An Analysis and Review of 'The Godfather' (1972)
It is difficult to design a story that makes its audience commiserate with a person of wicked and sinful nature. We know that the way to reach a state of complete evil is not an instant choice but a slow and dark burning process within a person’s soul. I find it interesting that Francis Ford Coppola’s “The Godfather” (1972) does not care for the romanticization of a life of crime, but it rather focuses on Michael Corleone (Al Pacino); it wishes to tell us how the presence of evil within a family is an abyss that can corrupt anyone, no matter how sensible or rational they seem to be, and how assimilation into another country’s culture is a complex process that can pull a person apart — tearing them between the old and new country’s identities.
The beginning line of the film has depth when you begin to realize what the film is trying to tell you. “I believe in America. I raised my daughter in an American fashion,” and the following conversation between the pleading undertaker and Don Vito Corleone (Marlon Brando) shows us the inner workings of the mob. On the surface, the private life of the mob is one of honor and principle, of favors and dealings to protect the meek when no one else will. All the mob wishes to do is shelter their family from the many ways that the predatory world is trying to attack them and the enemies that the family makes within their dealings. The act of backroom dealings, that is, paying for services when justice doesn’t go in your favor, is a deal with the devil and a story as old as time itself. Ultimately, there is nothing good that comes from these sorts of dealings, and the film makes it known that this sort of zeal to shift the world in your favor — to lie, cheat, steal and kill everything in one’s path in a blind spur of wrath — leaves a person devoid of rationale and goodness.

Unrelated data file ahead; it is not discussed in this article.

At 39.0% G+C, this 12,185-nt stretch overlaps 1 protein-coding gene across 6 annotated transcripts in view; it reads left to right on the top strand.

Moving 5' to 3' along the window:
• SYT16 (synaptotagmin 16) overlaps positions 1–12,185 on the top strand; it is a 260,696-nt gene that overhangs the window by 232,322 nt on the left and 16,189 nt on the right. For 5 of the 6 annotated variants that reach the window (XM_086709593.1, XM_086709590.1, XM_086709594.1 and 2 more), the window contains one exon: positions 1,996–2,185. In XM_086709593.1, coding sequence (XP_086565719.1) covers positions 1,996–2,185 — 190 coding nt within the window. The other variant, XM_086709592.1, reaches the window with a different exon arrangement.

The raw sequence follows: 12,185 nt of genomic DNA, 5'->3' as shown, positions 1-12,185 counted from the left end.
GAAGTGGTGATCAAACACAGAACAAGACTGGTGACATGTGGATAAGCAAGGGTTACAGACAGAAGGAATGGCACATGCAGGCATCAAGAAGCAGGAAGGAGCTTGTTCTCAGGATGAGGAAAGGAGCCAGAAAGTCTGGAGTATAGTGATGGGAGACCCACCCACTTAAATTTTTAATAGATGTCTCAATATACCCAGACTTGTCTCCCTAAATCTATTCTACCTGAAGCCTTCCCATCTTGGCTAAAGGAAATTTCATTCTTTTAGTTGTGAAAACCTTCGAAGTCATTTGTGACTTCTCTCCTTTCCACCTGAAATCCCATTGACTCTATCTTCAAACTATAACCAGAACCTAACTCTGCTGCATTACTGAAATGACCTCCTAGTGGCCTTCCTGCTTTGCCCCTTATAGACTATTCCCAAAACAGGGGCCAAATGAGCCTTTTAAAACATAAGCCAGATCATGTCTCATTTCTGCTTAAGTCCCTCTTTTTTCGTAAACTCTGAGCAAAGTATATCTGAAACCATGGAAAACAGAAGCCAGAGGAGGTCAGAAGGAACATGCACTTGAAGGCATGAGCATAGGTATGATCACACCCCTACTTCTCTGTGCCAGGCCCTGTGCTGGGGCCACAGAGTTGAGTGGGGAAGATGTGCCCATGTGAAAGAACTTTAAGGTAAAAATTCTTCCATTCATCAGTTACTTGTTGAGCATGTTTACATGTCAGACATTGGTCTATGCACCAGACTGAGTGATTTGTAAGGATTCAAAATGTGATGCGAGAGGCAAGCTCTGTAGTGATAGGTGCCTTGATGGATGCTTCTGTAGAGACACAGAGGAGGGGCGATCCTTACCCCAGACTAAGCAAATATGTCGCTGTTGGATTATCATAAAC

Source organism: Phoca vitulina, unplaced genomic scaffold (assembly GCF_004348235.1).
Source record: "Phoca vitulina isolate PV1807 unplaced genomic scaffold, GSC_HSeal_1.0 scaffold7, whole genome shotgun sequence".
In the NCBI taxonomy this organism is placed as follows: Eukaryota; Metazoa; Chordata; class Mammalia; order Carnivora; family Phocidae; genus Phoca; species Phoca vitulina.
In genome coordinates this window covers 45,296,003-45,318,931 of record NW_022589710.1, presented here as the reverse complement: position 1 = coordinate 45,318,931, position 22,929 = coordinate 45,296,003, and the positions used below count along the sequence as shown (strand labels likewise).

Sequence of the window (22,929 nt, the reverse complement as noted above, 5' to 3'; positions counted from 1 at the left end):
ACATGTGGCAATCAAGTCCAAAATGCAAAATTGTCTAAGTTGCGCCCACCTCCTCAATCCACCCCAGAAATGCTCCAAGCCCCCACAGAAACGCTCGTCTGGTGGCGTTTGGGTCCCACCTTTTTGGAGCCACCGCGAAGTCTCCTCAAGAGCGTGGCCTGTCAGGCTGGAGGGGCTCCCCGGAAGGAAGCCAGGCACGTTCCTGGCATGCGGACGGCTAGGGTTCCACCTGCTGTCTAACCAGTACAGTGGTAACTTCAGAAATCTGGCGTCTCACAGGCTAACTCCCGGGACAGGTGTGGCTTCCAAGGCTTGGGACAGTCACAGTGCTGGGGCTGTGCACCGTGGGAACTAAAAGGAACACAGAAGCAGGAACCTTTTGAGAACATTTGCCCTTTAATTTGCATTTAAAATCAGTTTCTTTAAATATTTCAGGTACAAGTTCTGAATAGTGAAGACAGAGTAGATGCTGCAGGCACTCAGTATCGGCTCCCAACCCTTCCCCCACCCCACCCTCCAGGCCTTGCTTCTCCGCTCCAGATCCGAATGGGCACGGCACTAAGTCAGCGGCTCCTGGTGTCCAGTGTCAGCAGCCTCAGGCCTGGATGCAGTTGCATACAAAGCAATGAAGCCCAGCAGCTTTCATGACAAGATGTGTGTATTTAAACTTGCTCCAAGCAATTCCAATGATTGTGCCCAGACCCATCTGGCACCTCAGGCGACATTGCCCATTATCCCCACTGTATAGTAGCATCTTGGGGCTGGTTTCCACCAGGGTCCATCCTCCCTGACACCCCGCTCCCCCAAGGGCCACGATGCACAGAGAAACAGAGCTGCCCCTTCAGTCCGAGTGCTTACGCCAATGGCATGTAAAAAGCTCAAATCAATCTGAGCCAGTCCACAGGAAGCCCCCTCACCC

One of the key characteristics of the "Godfather" films is the use of shadows. The films get darker as they progress, with some critics at the time calling this characteristic a production error and drawback, but I believe that the shadows stand as a representation of the dishonesty of the Corleone mafia family. The film serves as a sinkhole that drags the viewer — just as circumstance drags Michael through evildoing — leaving them washed in melancholy. Just as the shadows consume more and more of the screen, the tenebrosity of Michael’s clothing engulfs him, showing how far he has fallen from the man he was at the film's beginning.
When we first meet Michael at the vibrant and lively wedding scene, he tells his then-girlfriend Kay Adams (Diane Keaton) of the coercion of innocent people into dealings that work against them; that the facilitation of vices to tempt the lowly is “his family, not him.” His clean, marine medal-decorated, Ivy League good boy image is far from the murderous and greedy malpractices of his father and his army of mobsters. He is distant from his family as his father, who stands by the code that “a man who doesn’t spend time with his family can never be a real man,” nevertheless understands and is okay with Michael’s path being different than his. He knows that Michael has the possibility to make the Corleone family legitimate, rising out from the crime and poverty of the old country as a first-generation immigrant within America, as a Senator or a Governor. Vito is a man visibly haunted by the actions he has committed in the past. He doesn’t want a life of crime or poverty for his children, so he does whatever he can to push them ahead just a little further in a society that hates them, despite knowing that what he does is wrong and that after he is gone, he’s going to be forever in debt to the sins he has committed.